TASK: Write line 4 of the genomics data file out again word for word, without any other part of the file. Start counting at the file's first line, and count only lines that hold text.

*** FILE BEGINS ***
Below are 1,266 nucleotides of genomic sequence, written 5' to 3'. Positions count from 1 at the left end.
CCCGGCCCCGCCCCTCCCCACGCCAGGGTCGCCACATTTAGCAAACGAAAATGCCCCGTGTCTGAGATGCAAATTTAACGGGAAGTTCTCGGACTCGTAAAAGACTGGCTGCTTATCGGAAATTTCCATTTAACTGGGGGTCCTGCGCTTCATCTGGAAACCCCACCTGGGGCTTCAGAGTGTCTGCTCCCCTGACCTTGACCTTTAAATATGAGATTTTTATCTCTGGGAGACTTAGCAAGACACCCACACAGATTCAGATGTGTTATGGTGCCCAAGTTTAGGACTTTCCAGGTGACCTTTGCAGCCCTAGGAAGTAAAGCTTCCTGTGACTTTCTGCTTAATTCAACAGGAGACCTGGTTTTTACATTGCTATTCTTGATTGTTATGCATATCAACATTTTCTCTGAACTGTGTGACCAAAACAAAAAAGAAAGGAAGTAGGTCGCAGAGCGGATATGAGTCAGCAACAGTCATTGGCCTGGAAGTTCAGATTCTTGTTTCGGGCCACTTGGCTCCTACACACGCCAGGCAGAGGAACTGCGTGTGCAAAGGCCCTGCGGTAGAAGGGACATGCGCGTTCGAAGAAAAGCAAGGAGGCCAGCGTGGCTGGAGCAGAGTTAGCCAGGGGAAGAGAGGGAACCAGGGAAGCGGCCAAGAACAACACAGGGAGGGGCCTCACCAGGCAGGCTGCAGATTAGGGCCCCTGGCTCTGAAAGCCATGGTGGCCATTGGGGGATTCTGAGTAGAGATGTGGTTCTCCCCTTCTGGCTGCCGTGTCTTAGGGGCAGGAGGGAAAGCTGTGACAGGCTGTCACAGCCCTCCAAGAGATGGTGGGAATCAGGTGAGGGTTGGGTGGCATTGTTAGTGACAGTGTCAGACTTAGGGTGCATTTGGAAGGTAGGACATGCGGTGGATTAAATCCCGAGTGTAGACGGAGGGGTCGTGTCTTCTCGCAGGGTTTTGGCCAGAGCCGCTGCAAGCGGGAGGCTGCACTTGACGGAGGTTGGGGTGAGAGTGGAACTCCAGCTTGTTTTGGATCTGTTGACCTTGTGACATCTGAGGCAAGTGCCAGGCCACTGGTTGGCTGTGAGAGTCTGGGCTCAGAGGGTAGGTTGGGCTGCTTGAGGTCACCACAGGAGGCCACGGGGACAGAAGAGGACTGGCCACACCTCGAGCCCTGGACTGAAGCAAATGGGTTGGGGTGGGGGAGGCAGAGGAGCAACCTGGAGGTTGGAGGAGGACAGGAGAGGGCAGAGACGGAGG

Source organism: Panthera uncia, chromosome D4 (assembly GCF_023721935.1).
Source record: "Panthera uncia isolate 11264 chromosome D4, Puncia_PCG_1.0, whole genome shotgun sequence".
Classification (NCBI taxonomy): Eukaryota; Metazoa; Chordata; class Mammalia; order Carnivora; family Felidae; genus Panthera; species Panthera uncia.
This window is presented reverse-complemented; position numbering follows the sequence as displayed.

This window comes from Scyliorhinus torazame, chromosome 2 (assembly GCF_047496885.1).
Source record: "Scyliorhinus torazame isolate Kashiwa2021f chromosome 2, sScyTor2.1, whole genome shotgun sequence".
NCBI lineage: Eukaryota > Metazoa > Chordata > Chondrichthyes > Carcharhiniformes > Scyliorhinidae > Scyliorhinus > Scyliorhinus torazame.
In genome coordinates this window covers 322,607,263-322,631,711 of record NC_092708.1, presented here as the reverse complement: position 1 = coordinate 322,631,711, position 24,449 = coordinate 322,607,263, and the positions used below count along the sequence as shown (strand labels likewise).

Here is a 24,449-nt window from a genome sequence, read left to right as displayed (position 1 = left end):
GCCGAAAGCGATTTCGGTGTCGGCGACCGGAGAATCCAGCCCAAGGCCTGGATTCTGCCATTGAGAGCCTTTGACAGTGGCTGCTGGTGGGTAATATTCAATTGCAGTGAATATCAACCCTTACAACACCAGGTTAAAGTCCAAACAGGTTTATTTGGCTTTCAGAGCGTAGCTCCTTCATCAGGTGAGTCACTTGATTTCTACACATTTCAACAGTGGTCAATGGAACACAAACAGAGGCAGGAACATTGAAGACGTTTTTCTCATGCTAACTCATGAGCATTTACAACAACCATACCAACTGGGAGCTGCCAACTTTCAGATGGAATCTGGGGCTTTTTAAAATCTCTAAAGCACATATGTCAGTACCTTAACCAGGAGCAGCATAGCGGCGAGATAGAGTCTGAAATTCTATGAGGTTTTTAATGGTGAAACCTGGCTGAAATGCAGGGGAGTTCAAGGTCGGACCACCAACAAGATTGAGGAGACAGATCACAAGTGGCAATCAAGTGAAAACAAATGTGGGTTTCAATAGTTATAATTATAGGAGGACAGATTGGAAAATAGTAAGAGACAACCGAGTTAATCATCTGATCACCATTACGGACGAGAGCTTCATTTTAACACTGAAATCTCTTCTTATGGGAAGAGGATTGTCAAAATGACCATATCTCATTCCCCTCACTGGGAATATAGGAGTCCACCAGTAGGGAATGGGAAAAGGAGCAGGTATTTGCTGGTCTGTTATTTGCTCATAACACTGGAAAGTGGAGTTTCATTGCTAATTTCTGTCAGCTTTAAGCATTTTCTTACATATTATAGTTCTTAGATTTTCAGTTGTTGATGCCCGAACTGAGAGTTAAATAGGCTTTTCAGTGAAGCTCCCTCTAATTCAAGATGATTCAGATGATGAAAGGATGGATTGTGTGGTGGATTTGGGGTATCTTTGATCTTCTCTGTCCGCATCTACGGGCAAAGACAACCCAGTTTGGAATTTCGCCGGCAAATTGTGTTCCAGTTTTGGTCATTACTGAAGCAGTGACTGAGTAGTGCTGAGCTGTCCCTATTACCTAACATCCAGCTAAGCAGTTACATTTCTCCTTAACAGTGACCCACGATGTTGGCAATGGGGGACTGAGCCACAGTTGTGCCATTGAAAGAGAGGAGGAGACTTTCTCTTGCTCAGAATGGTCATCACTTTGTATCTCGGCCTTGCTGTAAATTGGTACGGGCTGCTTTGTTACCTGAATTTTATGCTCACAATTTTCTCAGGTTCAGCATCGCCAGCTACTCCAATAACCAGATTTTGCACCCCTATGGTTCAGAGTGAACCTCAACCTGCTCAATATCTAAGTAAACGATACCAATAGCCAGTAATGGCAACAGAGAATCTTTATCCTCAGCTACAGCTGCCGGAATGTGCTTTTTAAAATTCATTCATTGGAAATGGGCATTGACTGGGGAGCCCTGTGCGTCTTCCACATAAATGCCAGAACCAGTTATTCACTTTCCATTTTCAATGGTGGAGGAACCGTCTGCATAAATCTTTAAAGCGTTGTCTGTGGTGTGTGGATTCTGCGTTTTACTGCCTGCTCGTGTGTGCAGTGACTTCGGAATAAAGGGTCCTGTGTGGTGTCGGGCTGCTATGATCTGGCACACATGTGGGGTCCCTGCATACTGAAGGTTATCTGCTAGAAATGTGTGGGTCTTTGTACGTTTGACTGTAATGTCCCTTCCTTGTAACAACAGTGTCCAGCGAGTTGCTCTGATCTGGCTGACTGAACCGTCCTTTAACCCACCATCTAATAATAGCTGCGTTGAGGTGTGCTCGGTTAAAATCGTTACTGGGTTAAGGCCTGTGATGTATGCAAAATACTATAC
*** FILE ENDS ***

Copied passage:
Source record: "Panthera uncia isolate 11264 chromosome D4, Puncia_PCG_1.0, whole genome shotgun sequence".